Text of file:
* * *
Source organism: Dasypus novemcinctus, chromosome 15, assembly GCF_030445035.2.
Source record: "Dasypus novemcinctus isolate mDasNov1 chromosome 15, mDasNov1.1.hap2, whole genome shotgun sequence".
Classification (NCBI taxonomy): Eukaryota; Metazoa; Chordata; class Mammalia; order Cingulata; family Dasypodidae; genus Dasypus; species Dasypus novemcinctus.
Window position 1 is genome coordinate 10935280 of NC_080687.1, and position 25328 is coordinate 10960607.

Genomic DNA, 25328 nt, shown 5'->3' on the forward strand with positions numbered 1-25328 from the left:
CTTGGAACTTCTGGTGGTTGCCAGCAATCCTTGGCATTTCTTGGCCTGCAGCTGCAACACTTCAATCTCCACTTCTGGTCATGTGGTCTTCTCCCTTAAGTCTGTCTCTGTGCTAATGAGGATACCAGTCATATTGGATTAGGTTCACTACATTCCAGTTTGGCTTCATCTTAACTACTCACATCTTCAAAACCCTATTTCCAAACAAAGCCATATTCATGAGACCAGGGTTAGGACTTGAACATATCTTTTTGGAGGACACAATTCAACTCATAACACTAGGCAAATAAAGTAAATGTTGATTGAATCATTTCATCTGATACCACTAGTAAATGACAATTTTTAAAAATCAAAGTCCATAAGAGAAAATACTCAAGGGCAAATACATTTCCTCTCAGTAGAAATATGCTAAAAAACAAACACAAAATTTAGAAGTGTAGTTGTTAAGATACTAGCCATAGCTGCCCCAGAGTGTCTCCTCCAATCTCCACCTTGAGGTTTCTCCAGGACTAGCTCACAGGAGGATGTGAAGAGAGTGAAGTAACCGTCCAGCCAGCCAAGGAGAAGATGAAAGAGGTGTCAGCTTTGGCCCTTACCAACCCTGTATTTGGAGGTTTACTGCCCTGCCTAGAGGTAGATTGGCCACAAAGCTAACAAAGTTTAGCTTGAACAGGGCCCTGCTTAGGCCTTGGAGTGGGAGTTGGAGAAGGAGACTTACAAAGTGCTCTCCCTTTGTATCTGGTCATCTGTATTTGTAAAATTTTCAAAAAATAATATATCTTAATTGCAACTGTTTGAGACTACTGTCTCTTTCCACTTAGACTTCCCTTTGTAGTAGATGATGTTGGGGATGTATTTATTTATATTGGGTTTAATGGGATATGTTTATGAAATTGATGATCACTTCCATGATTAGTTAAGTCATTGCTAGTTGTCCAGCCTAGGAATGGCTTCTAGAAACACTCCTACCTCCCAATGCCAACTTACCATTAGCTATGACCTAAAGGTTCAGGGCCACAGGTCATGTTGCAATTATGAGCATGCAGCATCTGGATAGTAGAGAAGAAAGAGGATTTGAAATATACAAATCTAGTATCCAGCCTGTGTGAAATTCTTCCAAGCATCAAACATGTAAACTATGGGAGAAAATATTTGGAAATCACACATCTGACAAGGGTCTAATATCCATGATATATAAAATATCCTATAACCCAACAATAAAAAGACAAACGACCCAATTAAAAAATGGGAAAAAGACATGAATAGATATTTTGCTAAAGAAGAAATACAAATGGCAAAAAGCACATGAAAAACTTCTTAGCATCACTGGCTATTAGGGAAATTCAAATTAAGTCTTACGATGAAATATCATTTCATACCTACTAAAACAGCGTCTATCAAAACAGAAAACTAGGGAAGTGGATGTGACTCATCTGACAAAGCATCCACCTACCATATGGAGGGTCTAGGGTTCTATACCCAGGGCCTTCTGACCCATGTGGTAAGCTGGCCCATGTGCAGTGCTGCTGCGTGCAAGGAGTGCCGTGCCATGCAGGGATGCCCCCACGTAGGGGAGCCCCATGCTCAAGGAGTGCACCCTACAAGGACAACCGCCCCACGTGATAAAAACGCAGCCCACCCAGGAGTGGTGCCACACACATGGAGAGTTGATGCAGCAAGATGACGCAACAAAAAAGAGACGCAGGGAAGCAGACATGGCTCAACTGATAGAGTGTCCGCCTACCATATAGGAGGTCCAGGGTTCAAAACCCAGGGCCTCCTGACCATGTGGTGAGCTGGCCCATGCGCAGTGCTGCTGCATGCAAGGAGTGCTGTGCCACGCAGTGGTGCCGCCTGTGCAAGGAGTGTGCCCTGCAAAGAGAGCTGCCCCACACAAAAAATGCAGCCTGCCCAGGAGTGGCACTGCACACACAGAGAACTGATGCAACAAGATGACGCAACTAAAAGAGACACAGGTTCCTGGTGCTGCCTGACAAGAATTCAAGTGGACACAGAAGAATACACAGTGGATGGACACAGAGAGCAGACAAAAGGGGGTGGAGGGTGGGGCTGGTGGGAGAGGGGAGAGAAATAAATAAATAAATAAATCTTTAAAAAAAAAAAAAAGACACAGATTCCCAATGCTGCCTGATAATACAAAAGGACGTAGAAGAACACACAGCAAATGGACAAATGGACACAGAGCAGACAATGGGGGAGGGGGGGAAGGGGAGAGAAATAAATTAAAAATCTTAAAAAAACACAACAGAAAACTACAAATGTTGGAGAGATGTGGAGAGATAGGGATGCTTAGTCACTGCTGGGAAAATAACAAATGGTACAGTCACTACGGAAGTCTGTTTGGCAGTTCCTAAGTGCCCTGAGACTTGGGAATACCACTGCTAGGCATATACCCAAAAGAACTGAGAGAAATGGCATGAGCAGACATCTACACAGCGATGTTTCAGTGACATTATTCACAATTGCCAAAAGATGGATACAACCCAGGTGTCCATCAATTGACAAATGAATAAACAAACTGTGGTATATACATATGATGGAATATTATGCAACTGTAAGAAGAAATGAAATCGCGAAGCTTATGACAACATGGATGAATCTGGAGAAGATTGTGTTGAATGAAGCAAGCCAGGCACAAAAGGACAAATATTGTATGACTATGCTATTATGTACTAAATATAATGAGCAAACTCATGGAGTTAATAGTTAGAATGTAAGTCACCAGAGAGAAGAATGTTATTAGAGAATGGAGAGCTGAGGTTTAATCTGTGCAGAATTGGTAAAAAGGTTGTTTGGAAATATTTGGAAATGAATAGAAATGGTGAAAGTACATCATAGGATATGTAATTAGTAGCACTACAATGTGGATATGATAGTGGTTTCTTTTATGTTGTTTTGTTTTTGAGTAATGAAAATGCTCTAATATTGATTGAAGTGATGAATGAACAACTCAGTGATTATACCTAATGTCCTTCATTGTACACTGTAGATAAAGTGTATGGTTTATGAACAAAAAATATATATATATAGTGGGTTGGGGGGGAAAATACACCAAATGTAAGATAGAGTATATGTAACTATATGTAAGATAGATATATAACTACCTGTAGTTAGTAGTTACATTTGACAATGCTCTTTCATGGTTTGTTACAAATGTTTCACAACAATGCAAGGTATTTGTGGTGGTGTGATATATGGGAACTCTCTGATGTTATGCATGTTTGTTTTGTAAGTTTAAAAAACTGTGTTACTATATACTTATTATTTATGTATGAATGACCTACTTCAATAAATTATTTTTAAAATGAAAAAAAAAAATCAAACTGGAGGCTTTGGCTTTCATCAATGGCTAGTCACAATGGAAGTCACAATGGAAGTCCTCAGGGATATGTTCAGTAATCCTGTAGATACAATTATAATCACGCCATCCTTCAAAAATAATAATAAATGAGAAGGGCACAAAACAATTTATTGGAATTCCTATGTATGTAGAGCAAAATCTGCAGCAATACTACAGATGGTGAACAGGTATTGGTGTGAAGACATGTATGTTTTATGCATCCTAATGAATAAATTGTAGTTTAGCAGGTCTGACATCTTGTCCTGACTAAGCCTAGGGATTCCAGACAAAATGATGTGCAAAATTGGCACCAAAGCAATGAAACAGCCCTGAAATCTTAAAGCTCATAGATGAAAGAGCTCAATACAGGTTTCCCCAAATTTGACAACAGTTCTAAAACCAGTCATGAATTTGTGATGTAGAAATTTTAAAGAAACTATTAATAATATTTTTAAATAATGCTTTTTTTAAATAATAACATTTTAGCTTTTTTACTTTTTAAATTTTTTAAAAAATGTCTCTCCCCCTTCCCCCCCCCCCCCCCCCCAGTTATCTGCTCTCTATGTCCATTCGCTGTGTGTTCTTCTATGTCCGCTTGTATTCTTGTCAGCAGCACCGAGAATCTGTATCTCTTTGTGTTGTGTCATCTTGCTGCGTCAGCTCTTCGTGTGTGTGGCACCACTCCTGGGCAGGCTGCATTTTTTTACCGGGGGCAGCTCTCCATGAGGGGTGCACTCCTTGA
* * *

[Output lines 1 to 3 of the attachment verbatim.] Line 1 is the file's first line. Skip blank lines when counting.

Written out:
Source organism: Dasypus novemcinctus, chromosome 15, assembly GCF_030445035.2.
Source record: "Dasypus novemcinctus isolate mDasNov1 chromosome 15, mDasNov1.1.hap2, whole genome shotgun sequence".
Classification (NCBI taxonomy): Eukaryota; Metazoa; Chordata; class Mammalia; order Cingulata; family Dasypodidae; genus Dasypus; species Dasypus novemcinctus.